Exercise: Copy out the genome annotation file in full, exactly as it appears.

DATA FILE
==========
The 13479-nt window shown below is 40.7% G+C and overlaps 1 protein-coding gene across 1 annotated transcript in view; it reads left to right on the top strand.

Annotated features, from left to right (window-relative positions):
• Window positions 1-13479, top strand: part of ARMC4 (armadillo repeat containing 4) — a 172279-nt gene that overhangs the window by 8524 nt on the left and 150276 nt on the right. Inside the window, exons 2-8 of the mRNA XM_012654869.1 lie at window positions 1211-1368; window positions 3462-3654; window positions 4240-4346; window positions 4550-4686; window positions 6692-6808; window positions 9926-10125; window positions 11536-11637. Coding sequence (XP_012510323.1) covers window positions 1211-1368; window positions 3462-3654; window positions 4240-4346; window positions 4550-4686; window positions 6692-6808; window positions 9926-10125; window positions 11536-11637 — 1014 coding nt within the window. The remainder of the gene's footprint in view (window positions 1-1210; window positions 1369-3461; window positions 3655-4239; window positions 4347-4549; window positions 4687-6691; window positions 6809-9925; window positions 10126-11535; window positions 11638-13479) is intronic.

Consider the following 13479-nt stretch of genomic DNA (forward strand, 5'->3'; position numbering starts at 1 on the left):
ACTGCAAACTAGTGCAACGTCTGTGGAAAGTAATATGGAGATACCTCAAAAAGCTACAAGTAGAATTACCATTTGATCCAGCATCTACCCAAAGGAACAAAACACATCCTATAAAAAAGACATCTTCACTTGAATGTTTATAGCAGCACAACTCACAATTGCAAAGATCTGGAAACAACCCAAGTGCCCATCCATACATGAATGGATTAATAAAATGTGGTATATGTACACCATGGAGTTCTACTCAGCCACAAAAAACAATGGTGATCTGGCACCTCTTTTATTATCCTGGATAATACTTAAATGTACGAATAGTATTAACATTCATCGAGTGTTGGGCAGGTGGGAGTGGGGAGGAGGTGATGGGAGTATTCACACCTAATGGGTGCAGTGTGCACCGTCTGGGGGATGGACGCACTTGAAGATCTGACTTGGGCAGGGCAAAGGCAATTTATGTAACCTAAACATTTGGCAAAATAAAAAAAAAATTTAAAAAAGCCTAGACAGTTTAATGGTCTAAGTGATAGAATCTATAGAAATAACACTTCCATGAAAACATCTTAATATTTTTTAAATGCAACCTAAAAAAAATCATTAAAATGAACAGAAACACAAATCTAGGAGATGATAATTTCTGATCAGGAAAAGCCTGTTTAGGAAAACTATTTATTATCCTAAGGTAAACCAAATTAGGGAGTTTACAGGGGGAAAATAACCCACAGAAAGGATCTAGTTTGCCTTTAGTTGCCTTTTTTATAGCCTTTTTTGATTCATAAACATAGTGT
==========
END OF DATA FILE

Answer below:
The 13479-nt window shown below is 40.7% G+C and overlaps 1 protein-coding gene across 1 annotated transcript in view; it reads left to right on the top strand.

Annotated features, from left to right (window-relative positions):
• Window positions 1-13479, top strand: part of ARMC4 (armadillo repeat containing 4) — a 172279-nt gene that overhangs the window by 8524 nt on the left and 150276 nt on the right. Inside the window, exons 2-8 of the mRNA XM_012654869.1 lie at window positions 1211-1368; window positions 3462-3654; window positions 4240-4346; window positions 4550-4686; window positions 6692-6808; window positions 9926-10125; window positions 11536-11637. Coding sequence (XP_012510323.1) covers window positions 1211-1368; window positions 3462-3654; window positions 4240-4346; window positions 4550-4686; window positions 6692-6808; window positions 9926-10125; window positions 11536-11637 — 1014 coding nt within the window. The remainder of the gene's footprint in view (window positions 1-1210; window positions 1369-3461; window positions 3655-4239; window positions 4347-4549; window positions 4687-6691; window positions 6809-9925; window positions 10126-11535; window positions 11638-13479) is intronic.

Consider the following 13479-nt stretch of genomic DNA (forward strand, 5'->3'; position numbering starts at 1 on the left):
ACTGCAAACTAGTGCAACGTCTGTGGAAAGTAATATGGAGATACCTCAAAAAGCTACAAGTAGAATTACCATTTGATCCAGCATCTACCCAAAGGAACAAAACACATCCTATAAAAAAGACATCTTCACTTGAATGTTTATAGCAGCACAACTCACAATTGCAAAGATCTGGAAACAACCCAAGTGCCCATCCATACATGAATGGATTAATAAAATGTGGTATATGTACACCATGGAGTTCTACTCAGCCACAAAAAACAATGGTGATCTGGCACCTCTTTTATTATCCTGGATAATACTTAAATGTACGAATAGTATTAACATTCATCGAGTGTTGGGCAGGTGGGAGTGGGGAGGAGGTGATGGGAGTATTCACACCTAATGGGTGCAGTGTGCACCGTCTGGGGGATGGACGCACTTGAAGATCTGACTTGGGCAGGGCAAAGGCAATTTATGTAACCTAAACATTTGGCAAAATAAAAAAAAAATTTAAAAAAGCCTAGACAGTTTAATGGTCTAAGTGATAGAATCTATAGAAATAACACTTCCATGAAAACATCTTAATATTTTTTAAATGCAACCTAAAAAAAATCATTAAAATGAACAGAAACACAAATCTAGGAGATGATAATTTCTGATCAGGAAAAGCCTGTTTAGGAAAACTATTTATTATCCTAAGGTAAACCAAATTAGGGAGTTTACAGGGGGAAAATAACCCACAGAAAGGATCTAGTTTGCCTTTAGTTGCCTTTTTTATAGCCTTTTTTGATTCATAAACATAGTGT